Ravi Shankar Prasad says this programme will be a game-changer; rural BPO high on his priority list
Minister for Communications and Information Technology Ravi Shankar Prasad said that popularising rural BPOs was high on his priority list.
“We are going to come out with an expression of interest for rural BPOs. You know, I always say, Tata, Birla or Ambani have made millions and millions. There are certain game changing moments in the country. Digital India is one such. Rural BPO is also a game changer,” he said.
Addressing corporate leaders at ‘Breakfast with BusinessLine’ at the ITC Maurya hotel, Prasad said: “I am positive that if BPO revolution in the rural areas kick starts with active cooperation from all of you, it will be a game changing moment.”
Elaborating on his concept of promoting rural BPOs, he said: “We have identified 48,000 seats to be distributed to every State according to their census population proportion. So, Uttar Pradesh gets 8,000 seats, Bihar gets 4,400, Madhya Pradesh gets 3,500, Maharashtra about 4,000+ and so on...”
“The 8,000 seats in Uttar Pradesh would mean 80 BPO stations — one station will have 100 seats, work on three shifts, therefore employing 300 persons. For this, the government subsidy of ₹1 lakh, and handholding by a good company with a local entrepreneur establishment is being done,” Prasad explained.
Seeking States’ participation to promote Digital India programmes, he said: “We are taking the biggest steps in the field of broadband revolution in the country…We are going to link up 2,50,000 gram panchayats by broadband. Ten States, including West Bengal, Maharashtra, Chhattisgarh, Madhya Pradesh, Haryana, Tamil Nadu, Andhra Pradesh and Telengana, have chosen to come on board through an SPV.”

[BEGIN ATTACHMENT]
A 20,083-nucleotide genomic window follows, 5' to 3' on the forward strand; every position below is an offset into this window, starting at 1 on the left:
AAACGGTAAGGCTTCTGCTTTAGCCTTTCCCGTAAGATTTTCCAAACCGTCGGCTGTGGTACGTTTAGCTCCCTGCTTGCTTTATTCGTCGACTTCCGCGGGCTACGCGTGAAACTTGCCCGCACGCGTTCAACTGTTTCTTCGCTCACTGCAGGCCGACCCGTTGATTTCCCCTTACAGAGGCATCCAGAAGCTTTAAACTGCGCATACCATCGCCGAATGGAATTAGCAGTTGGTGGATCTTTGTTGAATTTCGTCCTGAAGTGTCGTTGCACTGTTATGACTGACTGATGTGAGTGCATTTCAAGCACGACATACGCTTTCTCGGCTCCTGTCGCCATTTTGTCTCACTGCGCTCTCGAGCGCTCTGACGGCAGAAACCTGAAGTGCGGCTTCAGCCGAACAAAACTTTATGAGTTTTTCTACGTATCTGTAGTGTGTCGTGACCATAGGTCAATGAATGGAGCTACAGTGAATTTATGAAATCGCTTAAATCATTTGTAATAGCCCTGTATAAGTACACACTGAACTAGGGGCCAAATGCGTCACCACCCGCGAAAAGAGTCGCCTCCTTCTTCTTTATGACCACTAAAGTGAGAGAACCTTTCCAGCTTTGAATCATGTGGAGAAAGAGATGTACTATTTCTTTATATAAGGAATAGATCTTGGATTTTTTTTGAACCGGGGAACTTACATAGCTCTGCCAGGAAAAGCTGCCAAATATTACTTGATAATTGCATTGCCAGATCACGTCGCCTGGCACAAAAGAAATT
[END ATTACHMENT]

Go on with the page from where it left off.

Referring to a recent conversation he had with Andhra Pradesh Chief Minister Chandrababu Naidu, he said, “We requested him to consider changing building by-laws for including broadband before approving a house plan. He got the hint. He changed his building bylaws and sent a copy to me.”
Prasad related an anecdote to highlight that it was possible to make Digital India a reality despite the scale and ambition of the programme.
“While coming to the airport in Thiruvananthapuram, I was on the Kashmir-Kanyakumari Highway. I requested to be driven for some extra kilometres. It had an emotional connect as during our first stint in the government the then Prime Minister Vajpayeeji was taking a meeting. Many of us were there and there was a lot of opposition on how national highways will come about — how to get the land, how to get the money etc. All the naysayers were there, but Vajpayeeji was sitting quietly and ended by saying, “karna hai” (have to do it) and the rest is history…”
“I always say Digital India karna hai!”
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